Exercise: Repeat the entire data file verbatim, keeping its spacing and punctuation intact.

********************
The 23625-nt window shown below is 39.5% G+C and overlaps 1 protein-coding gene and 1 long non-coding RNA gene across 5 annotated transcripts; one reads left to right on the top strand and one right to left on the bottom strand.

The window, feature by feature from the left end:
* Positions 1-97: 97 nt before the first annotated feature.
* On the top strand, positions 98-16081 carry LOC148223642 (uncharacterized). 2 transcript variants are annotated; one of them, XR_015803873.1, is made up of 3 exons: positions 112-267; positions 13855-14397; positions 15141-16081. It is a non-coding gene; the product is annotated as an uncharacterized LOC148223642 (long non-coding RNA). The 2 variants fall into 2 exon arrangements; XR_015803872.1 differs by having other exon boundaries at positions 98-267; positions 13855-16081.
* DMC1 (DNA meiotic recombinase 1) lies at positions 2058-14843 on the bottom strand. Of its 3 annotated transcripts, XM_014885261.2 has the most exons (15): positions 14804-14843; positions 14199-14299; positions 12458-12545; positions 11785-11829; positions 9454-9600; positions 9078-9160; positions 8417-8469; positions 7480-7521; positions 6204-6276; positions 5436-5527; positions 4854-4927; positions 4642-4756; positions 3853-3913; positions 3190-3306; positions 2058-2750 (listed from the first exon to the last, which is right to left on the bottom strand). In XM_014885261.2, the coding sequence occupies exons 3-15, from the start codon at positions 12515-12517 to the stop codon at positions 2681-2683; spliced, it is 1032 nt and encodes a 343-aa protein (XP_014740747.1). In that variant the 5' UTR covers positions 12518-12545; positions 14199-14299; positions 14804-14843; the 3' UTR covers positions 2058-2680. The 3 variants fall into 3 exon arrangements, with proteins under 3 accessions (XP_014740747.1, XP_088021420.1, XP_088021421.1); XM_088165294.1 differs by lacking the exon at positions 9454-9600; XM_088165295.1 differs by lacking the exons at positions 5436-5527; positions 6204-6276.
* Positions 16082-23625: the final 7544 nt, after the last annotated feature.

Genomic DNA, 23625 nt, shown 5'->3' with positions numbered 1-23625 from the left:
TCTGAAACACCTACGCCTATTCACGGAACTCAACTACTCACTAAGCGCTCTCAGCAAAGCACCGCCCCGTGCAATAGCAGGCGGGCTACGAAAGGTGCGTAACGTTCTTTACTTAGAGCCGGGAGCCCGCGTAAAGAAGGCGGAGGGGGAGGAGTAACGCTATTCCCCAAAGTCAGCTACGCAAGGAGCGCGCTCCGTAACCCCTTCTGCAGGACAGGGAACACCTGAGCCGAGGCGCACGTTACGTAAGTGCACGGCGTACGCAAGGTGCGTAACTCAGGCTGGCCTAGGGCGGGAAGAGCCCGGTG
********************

The 23625-nt window shown below is 39.5% G+C and overlaps 1 protein-coding gene and 1 long non-coding RNA gene across 5 annotated transcripts; one reads left to right on the top strand and one right to left on the bottom strand.

The window, feature by feature from the left end:
* Positions 1-97: 97 nt before the first annotated feature.
* On the top strand, positions 98-16081 carry LOC148223642 (uncharacterized). 2 transcript variants are annotated; one of them, XR_015803873.1, is made up of 3 exons: positions 112-267; positions 13855-14397; positions 15141-16081. It is a non-coding gene; the product is annotated as an uncharacterized LOC148223642 (long non-coding RNA). The 2 variants fall into 2 exon arrangements; XR_015803872.1 differs by having other exon boundaries at positions 98-267; positions 13855-16081.
* DMC1 (DNA meiotic recombinase 1) lies at positions 2058-14843 on the bottom strand. Of its 3 annotated transcripts, XM_014885261.2 has the most exons (15): positions 14804-14843; positions 14199-14299; positions 12458-12545; positions 11785-11829; positions 9454-9600; positions 9078-9160; positions 8417-8469; positions 7480-7521; positions 6204-6276; positions 5436-5527; positions 4854-4927; positions 4642-4756; positions 3853-3913; positions 3190-3306; positions 2058-2750 (listed from the first exon to the last, which is right to left on the bottom strand). In XM_014885261.2, the coding sequence occupies exons 3-15, from the start codon at positions 12515-12517 to the stop codon at positions 2681-2683; spliced, it is 1032 nt and encodes a 343-aa protein (XP_014740747.1). In that variant the 5' UTR covers positions 12518-12545; positions 14199-14299; positions 14804-14843; the 3' UTR covers positions 2058-2680. The 3 variants fall into 3 exon arrangements, with proteins under 3 accessions (XP_014740747.1, XP_088021420.1, XP_088021421.1); XM_088165294.1 differs by lacking the exon at positions 9454-9600; XM_088165295.1 differs by lacking the exons at positions 5436-5527; positions 6204-6276.
* Positions 16082-23625: the final 7544 nt, after the last annotated feature.

Genomic DNA, 23625 nt, shown 5'->3' with positions numbered 1-23625 from the left:
TCTGAAACACCTACGCCTATTCACGGAACTCAACTACTCACTAAGCGCTCTCAGCAAAGCACCGCCCCGTGCAATAGCAGGCGGGCTACGAAAGGTGCGTAACGTTCTTTACTTAGAGCCGGGAGCCCGCGTAAAGAAGGCGGAGGGGGAGGAGTAACGCTATTCCCCAAAGTCAGCTACGCAAGGAGCGCGCTCCGTAACCCCTTCTGCAGGACAGGGAACACCTGAGCCGAGGCGCACGTTACGTAAGTGCACGGCGTACGCAAGGTGCGTAACTCAGGCTGGCCTAGGGCGGGAAGAGCCCGGTG